Staff Publications

Staff Publications

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    'Staff publications' is the digital repository of Wageningen University & Research

    'Staff publications' contains references to publications authored by Wageningen University staff from 1976 onward.

    Publications authored by the staff of the Research Institutes are available from 1995 onwards.

    Full text documents are added when available. The database is updated daily and currently holds about 240,000 items, of which 72,000 in open access.

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Record number 411315
Title Evaluation by policy makers of a procedure to describe perceived landscape openness
Author(s) Weitkamp, S.G.; Berg, A.E. van den; Bregt, A.K.; Lammeren, R.J.A. van
Source Journal of Environmental Management 95 (2012)1. - ISSN 0301-4797 - p. 17 - 28.
Department(s) Laboratory of Geo-information Science and Remote Sensing
CL - The Human Factor
Forest and Nature Conservation Policy
Centre Geo-information
Publication type Refereed Article in a scientific journal
Publication year 2012
Keyword(s) sustainable development - environmental-policy - science - indicators - systems - preferences - information - legibility - mystery - space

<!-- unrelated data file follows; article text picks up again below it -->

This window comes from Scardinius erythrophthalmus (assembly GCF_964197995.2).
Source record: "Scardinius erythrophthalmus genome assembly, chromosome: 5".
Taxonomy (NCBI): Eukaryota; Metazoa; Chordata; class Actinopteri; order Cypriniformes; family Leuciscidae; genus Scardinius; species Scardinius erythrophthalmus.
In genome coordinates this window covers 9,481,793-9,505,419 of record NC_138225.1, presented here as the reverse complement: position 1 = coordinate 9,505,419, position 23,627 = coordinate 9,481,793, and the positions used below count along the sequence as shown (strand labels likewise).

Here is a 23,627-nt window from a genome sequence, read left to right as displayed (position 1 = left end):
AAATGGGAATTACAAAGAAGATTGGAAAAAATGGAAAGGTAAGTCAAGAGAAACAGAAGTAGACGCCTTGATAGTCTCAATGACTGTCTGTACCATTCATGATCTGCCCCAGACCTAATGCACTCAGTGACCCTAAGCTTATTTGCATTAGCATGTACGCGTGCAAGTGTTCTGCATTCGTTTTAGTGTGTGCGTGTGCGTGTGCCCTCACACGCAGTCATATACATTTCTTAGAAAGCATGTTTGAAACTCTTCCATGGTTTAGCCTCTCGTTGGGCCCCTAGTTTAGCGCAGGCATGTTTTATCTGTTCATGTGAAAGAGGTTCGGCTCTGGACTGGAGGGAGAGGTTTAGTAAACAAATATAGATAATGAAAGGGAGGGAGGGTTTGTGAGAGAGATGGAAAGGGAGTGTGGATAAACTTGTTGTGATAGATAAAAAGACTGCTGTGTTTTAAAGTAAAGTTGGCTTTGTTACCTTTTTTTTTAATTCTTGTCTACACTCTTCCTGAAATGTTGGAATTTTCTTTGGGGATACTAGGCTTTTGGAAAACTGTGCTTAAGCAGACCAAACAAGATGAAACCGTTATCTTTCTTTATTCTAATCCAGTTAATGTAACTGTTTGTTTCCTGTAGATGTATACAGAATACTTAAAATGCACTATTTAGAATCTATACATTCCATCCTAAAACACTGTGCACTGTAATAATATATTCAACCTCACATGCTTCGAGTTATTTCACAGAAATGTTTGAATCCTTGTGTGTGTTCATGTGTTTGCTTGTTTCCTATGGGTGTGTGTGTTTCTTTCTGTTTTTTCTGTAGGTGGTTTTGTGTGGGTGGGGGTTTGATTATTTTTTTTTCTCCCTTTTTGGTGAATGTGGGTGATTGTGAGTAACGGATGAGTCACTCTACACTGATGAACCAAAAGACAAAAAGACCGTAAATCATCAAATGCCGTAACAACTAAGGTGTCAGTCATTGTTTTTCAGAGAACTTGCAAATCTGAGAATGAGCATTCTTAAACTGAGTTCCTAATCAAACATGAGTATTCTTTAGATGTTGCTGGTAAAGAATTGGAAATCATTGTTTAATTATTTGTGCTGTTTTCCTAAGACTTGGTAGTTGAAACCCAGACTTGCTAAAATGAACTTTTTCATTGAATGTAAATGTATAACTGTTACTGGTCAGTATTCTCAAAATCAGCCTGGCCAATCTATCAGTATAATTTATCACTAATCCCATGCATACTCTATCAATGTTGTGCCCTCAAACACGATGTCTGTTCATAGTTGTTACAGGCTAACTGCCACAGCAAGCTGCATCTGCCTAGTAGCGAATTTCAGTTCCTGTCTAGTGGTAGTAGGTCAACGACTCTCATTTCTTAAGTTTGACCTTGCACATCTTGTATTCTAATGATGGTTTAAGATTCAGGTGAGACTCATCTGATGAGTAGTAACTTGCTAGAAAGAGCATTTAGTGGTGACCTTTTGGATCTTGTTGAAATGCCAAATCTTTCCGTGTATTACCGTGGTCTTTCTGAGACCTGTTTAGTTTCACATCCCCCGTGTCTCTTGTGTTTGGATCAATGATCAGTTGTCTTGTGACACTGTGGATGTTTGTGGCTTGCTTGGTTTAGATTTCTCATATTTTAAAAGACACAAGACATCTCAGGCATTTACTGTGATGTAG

Abstract In the last decade policy makers have increasingly recognized the need to include people’s perceptions in methods for describing landscape quality. At the same time, a third wave of Geographic Information Systems (GIS) has become available that make it technically possible to model landscape quality in a realistic manner. However, as there is often a mismatch between science and policy, it remains unclear to what extent perception-based models developed by scientists can be useful to policy makers. The aim of the present study was to evaluate the usefulness to policy making of a GIS-based procedure for describing perceived landscape openness. To this end, a workshop was organized which was attended by eight Dutch policy makers who acted as representatives of their province (region). The Group Decision Room (GDR) technique was used to elicit the policy makers’ evaluations of the procedure in an anonymous and reliable manner. The procedure was presented to the policy makers using cases from their own province, which they assessed using a mixture of qualitative and quantitative methods. The results show that policy makers rated the procedure as being highly relevant to policy making, scientifically credible, usable by policy makers and feasible to implement in the policy making process. They especially appreciated the flexibility and transparency of the procedure. The policy makers concluded that the procedure would be of most value for monitoring landscape changes and for analysing impacts on landscape openness in land use scenario studies. However, they requested guidelines for proper implementation of the various options in the procedure. In general, the current study shows that explicit and transparent evaluation of the usefulness of GIS-based tools can aid integration at the science–policy interface and help to ensure that both scientists and policy makers are informed of interrelated options and requirements.
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